Will Smith’s widow says his accused killer’s family has ‘bullied and harassed’ her online

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Racquel Smith testified Thursday during a court hearing for Cardell Hayes

FILE – In this Dec. 9, 2012, file photo, New Orleans Saints defensive end Will Smith appears before an NFL football game against the New York Giants in East Rutherford, N.J. Cardell Hayes, who fatally shot former NFL star Smith following a 2016 traffic collision, has a bond hearing scheduled Thursday, March 4, 2021, seeking freedom after his manslaughter conviction in Smith’s death was overturned because his trial jury’s vote was not unanimous. (AP Photo/Bill Kostroun, File)

NEW ORLEANS, La. (WDSU) – The widow of former New Orleans Saints star defensive end Will Smith told a judge Thursday she and her family have been “bullied and harassed” online by relatives of the man convicted of his 2016 death.

That conviction was thrown out after the U.S. Supreme Court ruled last year that non-unanimous jury verdicts were unconstitutional. An Orleans Parish jury found Hayes guilty of manslaughter and attempted manslaughter in a 10-2 vote, and that conviction was officially vacated in January.

Hayes and Smith were involved in a minor traffic mishap the night of April 9, 2016, in the Lower Garden District that escalated into a confrontation. Police say Hayes fatally shot Smith and wounded his wife, Racquel. Hayes has maintained that he was not the aggressor and fired in self-defense.

A hearing to set Hayes’ bond ahead of a new trial took place Thursday before Orleans Parish Judge Camille Buras, with Hayes appearing by online teleconference from Louisiana State Penitentiary in Angola.

Hayes’ attorney, John Fuller, asked for his client’s bond to be based on manslaughter, not the second-degree murder charge from his original indictment. In 2016, Hayes’ bond was set at $1 million.

Fuller told the judge Hayes intended to live with his mother in New Orleans if he were released on bond.

First Assistant District Attorney Bob White agreed to move forward with bond based on manslaughter, holding open the possibility that a higher court could permit the new trial on the original second-degree murder indictment. White asked that home confinement and drug testing be included as conditions for Hayes’ release on bond.

Racquel Smith, who appeared before the court via Zoom, shed tears as she asked the judge to deny bond for Hayes. She said posts from the Hayes family and others on social media blame her husband for shooting her and said, “she should die.” Will Smith can’t respond to these posts “because he is six feet under,” his wife said.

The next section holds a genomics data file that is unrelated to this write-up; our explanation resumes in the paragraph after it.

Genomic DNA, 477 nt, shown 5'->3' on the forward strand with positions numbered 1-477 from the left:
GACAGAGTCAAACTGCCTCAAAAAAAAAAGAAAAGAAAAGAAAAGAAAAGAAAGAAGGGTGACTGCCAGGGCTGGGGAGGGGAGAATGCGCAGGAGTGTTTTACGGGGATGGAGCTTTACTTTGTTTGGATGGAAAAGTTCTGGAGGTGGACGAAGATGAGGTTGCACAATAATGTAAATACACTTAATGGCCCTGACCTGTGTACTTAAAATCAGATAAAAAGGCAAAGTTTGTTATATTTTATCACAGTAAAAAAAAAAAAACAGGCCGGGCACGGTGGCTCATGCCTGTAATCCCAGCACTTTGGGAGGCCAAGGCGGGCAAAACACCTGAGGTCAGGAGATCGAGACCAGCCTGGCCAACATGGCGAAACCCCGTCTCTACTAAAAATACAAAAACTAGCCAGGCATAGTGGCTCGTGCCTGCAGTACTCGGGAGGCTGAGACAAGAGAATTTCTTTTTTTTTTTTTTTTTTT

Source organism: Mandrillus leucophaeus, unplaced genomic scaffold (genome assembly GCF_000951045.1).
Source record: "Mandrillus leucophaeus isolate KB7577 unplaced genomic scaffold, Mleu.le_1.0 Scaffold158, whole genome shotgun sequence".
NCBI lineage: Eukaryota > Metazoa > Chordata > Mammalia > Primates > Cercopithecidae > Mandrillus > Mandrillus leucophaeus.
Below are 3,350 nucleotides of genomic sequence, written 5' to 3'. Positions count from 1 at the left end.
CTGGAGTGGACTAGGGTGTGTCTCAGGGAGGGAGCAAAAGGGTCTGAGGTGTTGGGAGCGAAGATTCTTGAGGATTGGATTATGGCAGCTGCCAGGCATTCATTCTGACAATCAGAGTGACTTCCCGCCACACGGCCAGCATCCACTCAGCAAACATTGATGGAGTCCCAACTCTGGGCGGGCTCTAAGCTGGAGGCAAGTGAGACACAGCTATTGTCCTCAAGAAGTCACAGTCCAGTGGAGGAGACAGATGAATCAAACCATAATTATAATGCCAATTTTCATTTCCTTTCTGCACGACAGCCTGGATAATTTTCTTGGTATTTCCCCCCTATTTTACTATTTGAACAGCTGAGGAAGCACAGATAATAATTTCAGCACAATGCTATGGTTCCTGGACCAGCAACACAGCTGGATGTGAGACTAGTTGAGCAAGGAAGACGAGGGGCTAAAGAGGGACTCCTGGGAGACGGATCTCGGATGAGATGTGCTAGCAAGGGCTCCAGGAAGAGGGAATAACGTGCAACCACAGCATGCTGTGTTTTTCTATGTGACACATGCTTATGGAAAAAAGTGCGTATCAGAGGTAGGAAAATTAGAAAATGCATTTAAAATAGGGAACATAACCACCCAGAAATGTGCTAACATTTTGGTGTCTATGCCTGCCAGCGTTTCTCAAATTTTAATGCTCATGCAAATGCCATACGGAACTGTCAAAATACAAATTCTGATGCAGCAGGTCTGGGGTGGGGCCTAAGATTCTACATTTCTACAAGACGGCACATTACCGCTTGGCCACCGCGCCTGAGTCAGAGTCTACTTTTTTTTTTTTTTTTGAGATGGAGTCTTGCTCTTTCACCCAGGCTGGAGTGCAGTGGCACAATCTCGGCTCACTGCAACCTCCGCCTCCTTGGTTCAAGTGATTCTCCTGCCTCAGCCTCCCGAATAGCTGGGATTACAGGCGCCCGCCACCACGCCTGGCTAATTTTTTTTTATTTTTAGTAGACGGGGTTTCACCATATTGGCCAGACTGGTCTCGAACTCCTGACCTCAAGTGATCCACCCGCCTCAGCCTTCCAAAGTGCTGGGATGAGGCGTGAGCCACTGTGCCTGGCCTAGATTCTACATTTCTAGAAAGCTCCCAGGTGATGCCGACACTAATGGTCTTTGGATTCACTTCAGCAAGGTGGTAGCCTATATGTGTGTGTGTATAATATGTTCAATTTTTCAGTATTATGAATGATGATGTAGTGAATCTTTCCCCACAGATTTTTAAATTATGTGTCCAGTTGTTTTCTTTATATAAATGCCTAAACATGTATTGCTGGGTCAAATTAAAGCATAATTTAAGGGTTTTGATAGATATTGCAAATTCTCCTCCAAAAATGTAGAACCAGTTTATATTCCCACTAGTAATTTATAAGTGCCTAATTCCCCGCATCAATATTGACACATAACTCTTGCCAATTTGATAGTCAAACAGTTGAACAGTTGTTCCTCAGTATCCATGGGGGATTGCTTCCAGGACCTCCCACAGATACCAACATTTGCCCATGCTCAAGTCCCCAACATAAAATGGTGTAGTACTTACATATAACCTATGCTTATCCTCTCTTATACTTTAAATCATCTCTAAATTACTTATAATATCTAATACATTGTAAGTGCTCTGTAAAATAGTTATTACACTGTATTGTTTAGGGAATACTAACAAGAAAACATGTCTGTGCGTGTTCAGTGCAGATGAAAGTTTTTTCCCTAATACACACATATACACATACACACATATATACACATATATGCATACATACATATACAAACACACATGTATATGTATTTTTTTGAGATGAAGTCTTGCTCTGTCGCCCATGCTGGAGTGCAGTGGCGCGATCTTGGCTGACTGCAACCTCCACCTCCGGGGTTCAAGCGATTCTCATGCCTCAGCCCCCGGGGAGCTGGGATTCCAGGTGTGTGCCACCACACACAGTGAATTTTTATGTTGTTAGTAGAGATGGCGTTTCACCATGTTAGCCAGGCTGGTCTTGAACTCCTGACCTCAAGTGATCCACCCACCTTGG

“Now I have to look at this man about to walk freely,” Racquel Smith said. “He deserves the highest bond available. He deserves to be treated for murder.”

The Smiths have since moved to Texas, she said, adding that her son struggles with his father’s absence and has brought up “taking his own life.” Racquel Smith said she has struggled to learn how to walk again after suffering gunshot wounds in both legs. Hayes’ attempted manslaughter charge stems from the shooting of Racquel Smith.

White suggested the court consider social media restrictions, although no specifics were discussed among the judge, prosecutors and defense attorneys.

Buras said she would rule on the bond request on March 11 after a review of similar cases in which the eventual conviction was for a lesser charge than the original indictment.

Hayes’ case is Louisiana’s first high-profile case to be prosecuted again following the April 2020 Supreme Court decision in Ramos v. Louisiana. Justices ruled the jury’s 10-2 verdict in the murder trial of Evangalisto Ramos for the 2014 death of Trinece Fedison in Central City violated the 14th Amendment’s provision of a unanimous verdict in order to convict someone of a serious offense.

Louisiana was the second to last state to allow split jury verdicts in felony trials, a standard that dated back to the Jim Crow era. Voters approved a state constitutional amendment in 2018 to require unanimous felony verdicts.

Oregon was the final state to allow split jury verdicts until the Supreme Court deemed them illegal in its Ramos decision.

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